It shall be unlawful for any employee or agent of any department or agency of the Federal Government or any Member of Congress or employee of Congress or any judicial officer or judicial employee who, by virtue of the employment or position of the Member, officer, employee or agent, acquires information that may affect or tend to affect the price of any commodity in interstate commerce, or for future delivery, or any swap, and which information has not been disseminated by the department or agency of the Federal Government holding or creating the information or by Congress or by the judiciary in a manner which makes it generally available to the trading public, or disclosed in a criminal, civil, or administrative hearing, or in a congressional, administrative, or Government Accountability Office report, hearing, audit, or investigation, to impart the information in his personal capacity and for personal gain with intent to assist another person, directly or indirectly, to use the information to enter into, or offer to enter into—
(i) a contract of sale of a commodity for future delivery (or option on such a contract);
(ii) an option (other than an option executed or traded on a national securities exchange registered pursuant to section 78f (a) of title 15); or
(iii) a swap.
(B) Knowing use
It shall be unlawful for any person who receives information imparted by any employee or agent of any department or agency of the Federal Government or any Member of Congress or employee of Congress or any judicial officer or judicial employee as described in subparagraph (A) to knowingly use such information to enter into, or offer to enter into—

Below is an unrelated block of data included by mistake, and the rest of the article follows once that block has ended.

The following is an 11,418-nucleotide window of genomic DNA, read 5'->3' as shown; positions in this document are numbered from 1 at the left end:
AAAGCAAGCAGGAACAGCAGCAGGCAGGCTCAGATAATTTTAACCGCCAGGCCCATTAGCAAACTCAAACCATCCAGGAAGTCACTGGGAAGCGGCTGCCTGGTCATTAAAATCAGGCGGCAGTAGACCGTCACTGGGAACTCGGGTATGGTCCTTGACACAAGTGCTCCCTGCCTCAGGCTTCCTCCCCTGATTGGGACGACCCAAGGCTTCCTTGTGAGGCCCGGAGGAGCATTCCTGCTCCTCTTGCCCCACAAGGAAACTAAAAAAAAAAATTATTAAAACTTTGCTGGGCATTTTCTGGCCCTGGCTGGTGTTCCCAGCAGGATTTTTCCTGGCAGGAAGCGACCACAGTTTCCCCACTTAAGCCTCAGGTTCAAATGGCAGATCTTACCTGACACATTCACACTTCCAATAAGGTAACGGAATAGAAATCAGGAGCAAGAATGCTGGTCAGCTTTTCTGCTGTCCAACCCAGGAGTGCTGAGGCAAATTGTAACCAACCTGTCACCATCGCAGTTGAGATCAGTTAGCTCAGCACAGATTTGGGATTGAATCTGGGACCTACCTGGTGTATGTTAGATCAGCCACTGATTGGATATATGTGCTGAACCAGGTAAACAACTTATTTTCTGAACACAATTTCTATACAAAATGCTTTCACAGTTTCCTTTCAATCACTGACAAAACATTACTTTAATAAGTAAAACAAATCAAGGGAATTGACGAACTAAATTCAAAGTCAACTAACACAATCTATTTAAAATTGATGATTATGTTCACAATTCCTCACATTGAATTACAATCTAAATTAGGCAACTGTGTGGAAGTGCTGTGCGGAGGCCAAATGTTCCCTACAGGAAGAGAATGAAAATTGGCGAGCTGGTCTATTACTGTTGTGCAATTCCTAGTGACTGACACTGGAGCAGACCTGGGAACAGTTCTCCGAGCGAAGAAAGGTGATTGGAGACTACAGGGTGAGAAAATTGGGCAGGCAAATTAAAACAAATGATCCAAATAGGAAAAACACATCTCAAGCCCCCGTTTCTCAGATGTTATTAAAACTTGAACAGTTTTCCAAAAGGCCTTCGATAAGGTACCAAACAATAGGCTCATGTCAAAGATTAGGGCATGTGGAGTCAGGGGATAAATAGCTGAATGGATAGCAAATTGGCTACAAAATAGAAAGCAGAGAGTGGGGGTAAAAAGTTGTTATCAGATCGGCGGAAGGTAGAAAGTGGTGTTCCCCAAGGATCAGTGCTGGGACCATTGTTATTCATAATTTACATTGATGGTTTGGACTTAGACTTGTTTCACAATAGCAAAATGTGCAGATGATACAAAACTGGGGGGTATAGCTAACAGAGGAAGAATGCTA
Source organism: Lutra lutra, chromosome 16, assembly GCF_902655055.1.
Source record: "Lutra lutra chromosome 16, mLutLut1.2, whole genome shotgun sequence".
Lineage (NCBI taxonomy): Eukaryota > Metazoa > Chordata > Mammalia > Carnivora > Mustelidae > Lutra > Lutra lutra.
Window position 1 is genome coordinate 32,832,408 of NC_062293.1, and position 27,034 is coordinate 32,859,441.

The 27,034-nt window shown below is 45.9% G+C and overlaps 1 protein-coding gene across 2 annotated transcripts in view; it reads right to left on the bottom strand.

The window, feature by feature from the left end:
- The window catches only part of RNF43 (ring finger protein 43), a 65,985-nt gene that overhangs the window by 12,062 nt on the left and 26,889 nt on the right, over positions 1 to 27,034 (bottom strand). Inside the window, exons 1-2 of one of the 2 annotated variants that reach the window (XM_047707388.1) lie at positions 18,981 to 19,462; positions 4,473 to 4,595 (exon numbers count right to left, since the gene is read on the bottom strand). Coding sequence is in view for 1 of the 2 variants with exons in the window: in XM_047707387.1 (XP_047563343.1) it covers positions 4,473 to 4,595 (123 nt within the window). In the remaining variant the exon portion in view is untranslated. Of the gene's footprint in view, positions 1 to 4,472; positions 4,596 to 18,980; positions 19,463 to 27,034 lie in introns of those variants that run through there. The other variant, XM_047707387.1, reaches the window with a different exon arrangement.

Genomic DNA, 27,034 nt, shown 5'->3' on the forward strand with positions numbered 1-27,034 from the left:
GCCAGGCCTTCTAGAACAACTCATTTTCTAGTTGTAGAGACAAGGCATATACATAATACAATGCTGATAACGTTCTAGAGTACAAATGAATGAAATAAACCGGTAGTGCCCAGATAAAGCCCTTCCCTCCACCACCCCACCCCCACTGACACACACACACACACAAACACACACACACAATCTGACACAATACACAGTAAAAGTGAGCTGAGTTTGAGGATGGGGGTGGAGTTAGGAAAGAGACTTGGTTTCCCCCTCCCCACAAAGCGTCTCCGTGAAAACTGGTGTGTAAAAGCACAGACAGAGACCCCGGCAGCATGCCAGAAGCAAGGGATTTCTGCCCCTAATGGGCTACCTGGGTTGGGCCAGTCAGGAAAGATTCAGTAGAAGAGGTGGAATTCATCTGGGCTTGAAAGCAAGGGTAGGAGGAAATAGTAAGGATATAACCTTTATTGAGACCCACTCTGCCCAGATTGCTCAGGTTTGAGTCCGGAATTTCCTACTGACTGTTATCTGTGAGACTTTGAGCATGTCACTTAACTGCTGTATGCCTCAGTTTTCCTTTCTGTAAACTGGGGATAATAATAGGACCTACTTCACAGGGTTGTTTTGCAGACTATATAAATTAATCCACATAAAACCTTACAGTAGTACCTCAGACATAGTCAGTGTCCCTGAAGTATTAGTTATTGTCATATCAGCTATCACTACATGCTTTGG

(i) a contract of sale of a commodity for future delivery (or option on such a contract);
(ii) an option (other than an option executed or traded on a national securities exchange registered pursuant to section 78f (a) of title 15); or
(iii) a swap.
(C) Theft of nonpublic information
It shall be unlawful for any person to steal, convert, or misappropriate, by any means whatsoever, information held or created by any department or agency of the Federal Government or by Congress or by the judiciary that may affect or tend to affect the price of any commodity in interstate commerce, or for future delivery, or any swap, where such person knows, or acts in reckless disregard of the fact, that such information has not been disseminated by the department or agency of the Federal Government holding or creating the information or by Congress or by the judiciary in a manner which makes it generally available to the trading public, or disclosed in a criminal, civil, or administrative hearing, or in a congressional, administrative, or Government Accountability Office report, hearing, audit, or investigation, and to use such information, or to impart such information with the intent to assist another person, directly or indirectly, to use such information to enter into, or offer to enter into—